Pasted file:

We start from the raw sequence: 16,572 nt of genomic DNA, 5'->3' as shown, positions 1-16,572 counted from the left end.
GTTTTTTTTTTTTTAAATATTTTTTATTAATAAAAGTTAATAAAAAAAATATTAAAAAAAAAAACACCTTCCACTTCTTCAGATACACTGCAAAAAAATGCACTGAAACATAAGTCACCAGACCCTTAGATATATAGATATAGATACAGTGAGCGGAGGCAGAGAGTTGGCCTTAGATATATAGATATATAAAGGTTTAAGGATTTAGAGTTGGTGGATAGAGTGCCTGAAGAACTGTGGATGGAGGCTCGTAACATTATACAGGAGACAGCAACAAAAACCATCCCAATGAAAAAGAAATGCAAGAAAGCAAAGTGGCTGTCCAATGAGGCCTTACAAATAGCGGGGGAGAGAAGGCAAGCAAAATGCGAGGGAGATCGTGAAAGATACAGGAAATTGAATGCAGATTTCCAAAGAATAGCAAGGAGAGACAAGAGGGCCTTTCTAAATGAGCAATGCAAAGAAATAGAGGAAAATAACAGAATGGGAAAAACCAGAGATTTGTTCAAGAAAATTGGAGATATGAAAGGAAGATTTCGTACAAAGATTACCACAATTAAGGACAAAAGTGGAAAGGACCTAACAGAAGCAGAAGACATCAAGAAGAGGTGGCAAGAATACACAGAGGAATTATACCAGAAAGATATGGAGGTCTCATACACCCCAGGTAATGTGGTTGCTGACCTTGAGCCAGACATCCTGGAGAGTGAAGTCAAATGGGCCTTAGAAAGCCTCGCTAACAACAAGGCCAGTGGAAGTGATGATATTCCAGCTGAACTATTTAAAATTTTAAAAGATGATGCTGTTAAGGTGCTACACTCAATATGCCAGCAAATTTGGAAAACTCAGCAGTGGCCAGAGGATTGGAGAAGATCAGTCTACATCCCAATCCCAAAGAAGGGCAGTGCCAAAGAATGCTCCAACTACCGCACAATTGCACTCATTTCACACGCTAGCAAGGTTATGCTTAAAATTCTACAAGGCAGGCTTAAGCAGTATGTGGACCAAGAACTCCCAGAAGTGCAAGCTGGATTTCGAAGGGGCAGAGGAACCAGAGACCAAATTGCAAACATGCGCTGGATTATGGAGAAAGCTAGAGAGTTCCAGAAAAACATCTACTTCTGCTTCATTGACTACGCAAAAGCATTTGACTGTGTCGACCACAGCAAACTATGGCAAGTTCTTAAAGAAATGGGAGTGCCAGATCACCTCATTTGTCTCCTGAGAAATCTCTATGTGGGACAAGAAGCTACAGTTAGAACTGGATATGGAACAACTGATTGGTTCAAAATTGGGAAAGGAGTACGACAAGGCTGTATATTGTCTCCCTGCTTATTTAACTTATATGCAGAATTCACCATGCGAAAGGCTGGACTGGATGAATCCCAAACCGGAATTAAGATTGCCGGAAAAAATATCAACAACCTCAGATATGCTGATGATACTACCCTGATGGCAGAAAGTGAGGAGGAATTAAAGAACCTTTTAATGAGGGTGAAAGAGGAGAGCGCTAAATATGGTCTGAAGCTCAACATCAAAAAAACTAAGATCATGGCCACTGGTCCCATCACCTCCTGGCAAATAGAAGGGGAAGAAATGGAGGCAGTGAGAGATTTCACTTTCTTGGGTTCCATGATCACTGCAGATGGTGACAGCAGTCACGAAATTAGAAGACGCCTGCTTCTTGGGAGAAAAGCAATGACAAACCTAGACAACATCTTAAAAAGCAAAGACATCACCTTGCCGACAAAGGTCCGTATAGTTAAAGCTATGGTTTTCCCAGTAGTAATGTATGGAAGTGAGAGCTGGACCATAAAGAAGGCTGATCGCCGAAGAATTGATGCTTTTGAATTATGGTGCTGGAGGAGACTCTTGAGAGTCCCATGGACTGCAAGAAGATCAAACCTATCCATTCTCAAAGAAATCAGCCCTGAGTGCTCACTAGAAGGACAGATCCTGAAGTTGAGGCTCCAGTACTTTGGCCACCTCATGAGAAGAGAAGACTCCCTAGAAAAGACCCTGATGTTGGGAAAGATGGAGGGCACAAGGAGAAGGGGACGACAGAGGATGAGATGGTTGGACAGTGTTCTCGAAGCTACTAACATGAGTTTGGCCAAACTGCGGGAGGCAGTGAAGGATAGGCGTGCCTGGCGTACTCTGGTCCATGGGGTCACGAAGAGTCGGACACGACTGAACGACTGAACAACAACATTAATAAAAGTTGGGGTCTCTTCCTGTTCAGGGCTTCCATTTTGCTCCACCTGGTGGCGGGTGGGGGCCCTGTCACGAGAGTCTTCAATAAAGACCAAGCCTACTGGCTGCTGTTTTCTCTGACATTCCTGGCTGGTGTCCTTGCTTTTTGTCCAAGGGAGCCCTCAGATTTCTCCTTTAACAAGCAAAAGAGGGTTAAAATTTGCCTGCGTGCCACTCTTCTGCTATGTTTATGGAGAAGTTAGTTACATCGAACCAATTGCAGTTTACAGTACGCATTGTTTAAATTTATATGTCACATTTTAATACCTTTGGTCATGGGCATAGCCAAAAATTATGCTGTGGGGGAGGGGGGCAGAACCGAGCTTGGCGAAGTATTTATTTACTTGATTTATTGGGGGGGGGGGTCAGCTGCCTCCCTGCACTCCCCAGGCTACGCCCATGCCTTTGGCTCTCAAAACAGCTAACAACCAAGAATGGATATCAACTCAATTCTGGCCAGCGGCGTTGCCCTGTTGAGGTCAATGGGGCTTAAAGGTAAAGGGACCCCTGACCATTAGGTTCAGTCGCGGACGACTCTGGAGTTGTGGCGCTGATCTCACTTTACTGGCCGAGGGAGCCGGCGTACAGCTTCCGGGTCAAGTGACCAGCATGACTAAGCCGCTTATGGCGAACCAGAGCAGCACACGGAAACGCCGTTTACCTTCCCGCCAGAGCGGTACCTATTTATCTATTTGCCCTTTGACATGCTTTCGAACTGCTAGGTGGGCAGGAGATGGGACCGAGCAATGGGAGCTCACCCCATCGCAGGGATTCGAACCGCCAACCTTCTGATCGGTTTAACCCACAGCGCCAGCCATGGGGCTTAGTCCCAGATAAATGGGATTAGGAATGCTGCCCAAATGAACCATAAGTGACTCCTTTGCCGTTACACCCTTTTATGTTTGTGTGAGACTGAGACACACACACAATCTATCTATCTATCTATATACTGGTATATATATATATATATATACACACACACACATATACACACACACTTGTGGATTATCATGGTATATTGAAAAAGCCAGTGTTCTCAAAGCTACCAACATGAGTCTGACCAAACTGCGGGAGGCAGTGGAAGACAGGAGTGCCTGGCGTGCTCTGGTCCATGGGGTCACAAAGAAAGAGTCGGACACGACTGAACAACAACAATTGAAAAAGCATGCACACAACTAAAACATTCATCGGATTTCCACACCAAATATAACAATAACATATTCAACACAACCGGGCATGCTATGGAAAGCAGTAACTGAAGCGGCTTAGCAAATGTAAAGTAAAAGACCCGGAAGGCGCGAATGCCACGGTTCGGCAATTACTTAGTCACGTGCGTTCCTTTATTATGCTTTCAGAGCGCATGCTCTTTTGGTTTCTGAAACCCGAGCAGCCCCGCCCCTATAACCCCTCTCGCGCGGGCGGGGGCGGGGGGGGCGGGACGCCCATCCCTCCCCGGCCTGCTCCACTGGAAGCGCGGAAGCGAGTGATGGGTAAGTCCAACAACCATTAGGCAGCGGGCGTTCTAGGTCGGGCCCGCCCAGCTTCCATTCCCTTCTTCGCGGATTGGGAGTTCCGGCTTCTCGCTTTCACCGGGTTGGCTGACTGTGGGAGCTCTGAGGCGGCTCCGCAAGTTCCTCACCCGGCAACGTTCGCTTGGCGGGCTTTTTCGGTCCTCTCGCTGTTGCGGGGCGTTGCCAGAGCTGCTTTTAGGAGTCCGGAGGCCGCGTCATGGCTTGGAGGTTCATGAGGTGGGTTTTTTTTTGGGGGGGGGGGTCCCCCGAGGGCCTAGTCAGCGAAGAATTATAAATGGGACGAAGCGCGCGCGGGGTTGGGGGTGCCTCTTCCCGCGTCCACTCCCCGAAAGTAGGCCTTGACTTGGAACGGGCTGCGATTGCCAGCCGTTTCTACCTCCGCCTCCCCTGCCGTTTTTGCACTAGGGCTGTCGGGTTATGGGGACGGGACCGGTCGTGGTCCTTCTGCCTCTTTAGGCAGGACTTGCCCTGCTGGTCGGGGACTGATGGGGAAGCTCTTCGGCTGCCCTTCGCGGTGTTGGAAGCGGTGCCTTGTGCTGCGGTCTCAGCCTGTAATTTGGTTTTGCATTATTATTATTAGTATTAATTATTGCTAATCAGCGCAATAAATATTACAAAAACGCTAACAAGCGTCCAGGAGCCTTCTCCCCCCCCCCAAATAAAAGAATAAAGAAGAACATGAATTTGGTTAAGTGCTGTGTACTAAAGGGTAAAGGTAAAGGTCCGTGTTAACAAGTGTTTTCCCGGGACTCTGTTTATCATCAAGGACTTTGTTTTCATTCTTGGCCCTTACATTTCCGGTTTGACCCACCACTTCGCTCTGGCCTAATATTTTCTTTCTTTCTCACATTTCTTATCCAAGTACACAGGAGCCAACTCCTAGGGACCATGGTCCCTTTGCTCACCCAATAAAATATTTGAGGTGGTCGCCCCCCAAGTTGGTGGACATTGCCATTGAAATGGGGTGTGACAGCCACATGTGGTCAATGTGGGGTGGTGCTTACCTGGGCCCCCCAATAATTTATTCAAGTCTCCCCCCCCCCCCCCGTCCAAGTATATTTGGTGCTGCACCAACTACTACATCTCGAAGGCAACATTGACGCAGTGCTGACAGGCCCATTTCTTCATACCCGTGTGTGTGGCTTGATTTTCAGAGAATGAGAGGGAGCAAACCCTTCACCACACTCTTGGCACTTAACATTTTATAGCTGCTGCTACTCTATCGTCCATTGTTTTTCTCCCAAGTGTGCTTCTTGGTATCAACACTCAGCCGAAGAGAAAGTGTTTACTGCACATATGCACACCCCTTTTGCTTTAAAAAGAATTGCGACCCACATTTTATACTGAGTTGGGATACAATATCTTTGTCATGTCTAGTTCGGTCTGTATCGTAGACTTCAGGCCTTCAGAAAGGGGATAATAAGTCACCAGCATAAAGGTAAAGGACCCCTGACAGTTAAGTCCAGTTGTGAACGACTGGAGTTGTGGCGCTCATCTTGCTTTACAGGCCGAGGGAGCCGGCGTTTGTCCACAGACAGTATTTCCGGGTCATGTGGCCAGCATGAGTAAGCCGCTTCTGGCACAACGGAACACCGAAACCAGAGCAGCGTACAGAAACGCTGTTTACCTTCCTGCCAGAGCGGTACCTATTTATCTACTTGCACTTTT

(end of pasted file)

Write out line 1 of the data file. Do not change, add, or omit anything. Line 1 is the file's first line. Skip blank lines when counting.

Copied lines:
We start from the raw sequence: 16,572 nt of genomic DNA, 5'->3' as shown, positions 1-16,572 counted from the left end.